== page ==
Last week, a company won a ruling in a Hamilton court that the Internet community in Canada in watching closely.
Philip Services Corp. is a company that employs about 14,000 people in Canada, the U.S. and Europe in industrial services and metals recovery. Last year, they had sales of more than $1 billion.
What has happened is not new, but is certainly the first time a large company has taken action of this kind.
Some messages were posted to an online chat group by individuals who defamed the company.
Philips says the messages go beyond the bounds of criticizing company policy and they contain ethnic slurs directed at co-founders Allen and Philip Fracassi; threats of violence against several senior Philip executives; and denigrate senior female executives.
In a U.S. court as well as the one in Hamilton, Philips asked the court to order Internet Service Providers (ISPs) to reveal the true identities of the users who were posting the messages.
The court complied and ordered several Canadian ISPs, including PSINet (formerly iStar), to provide detailed contact information.
But it didn't stop there. The court also ordered the ISPs to turn over any messages that the user may have sent.
This proceeding was performed without input from the ISPs.
The ISPs turned over the information and Philips then launched a libel suit against these individuals, both in Canada and the U.S.
The Internet community quickly complained that privacy was being violated ... how dare a court demand personal information?
However, they are absolutely wrong.
The courts did the proper thing. This is not a privacy issue.
While various tools on the Internet may allow you to use an alias when communicating, when that tool is used to break the law, you should not assume you are guaranteed anonymity.
Just the opposite. You should be prepared to take responsibility for your actions.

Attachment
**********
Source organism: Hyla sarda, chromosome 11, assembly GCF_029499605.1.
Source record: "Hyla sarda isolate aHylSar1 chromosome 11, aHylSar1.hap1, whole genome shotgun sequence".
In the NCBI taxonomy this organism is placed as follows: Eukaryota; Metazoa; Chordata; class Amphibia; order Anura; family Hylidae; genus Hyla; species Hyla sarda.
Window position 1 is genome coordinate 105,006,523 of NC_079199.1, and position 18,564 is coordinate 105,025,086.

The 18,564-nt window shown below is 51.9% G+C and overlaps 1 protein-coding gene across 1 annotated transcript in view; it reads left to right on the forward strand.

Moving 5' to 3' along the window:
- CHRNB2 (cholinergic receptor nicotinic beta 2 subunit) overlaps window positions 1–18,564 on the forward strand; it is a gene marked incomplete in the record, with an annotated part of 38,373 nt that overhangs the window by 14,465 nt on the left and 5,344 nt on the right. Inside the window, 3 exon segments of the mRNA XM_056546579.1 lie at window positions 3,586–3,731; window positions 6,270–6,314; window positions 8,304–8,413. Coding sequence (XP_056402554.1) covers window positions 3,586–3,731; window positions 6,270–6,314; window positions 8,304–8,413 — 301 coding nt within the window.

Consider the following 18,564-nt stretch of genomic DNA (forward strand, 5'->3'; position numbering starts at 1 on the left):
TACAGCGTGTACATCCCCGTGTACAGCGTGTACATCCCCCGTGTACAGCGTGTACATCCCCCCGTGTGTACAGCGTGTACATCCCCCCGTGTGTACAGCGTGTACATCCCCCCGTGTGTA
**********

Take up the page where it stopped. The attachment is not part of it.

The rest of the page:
Privacy issues on the Internet come into play when a company takes personal information from you either without your knowledge and/or sells the information or uses it in a way it was not intended.
ISPs for example, should not post their complete client list with all the personal information on a Web page for the world to view.
That is very different than an ISP providing information under subpoena or a court order as is the case here.
And as for essentially tapping a users e-mail, it happens every day with phone lines, why not e-mail? Under a court order, Bell will tap your phone and record everything. Is e-mail not similar?
As an ISP, I have no desire to guarantee you protection nor anonymity for illegal acts. In fact, we go out of our way to co-operate with the police and the laws of Canada. Attempting to hide behind the screen of "privacy" is not valid.
Don't lose sight of the fact that a law has been broken. If it had been the identities of the users of a website containing child pornography, everyone would be screaming that the information should be turned over immediately and all further messages tapped and used to prosecute the offender to the fullest extend of the law.
The fact that this is a civil matter and not criminal should not matter. Our laws must be respected and upheld.
Cyberspace can not be allowed to be a "no-law" land.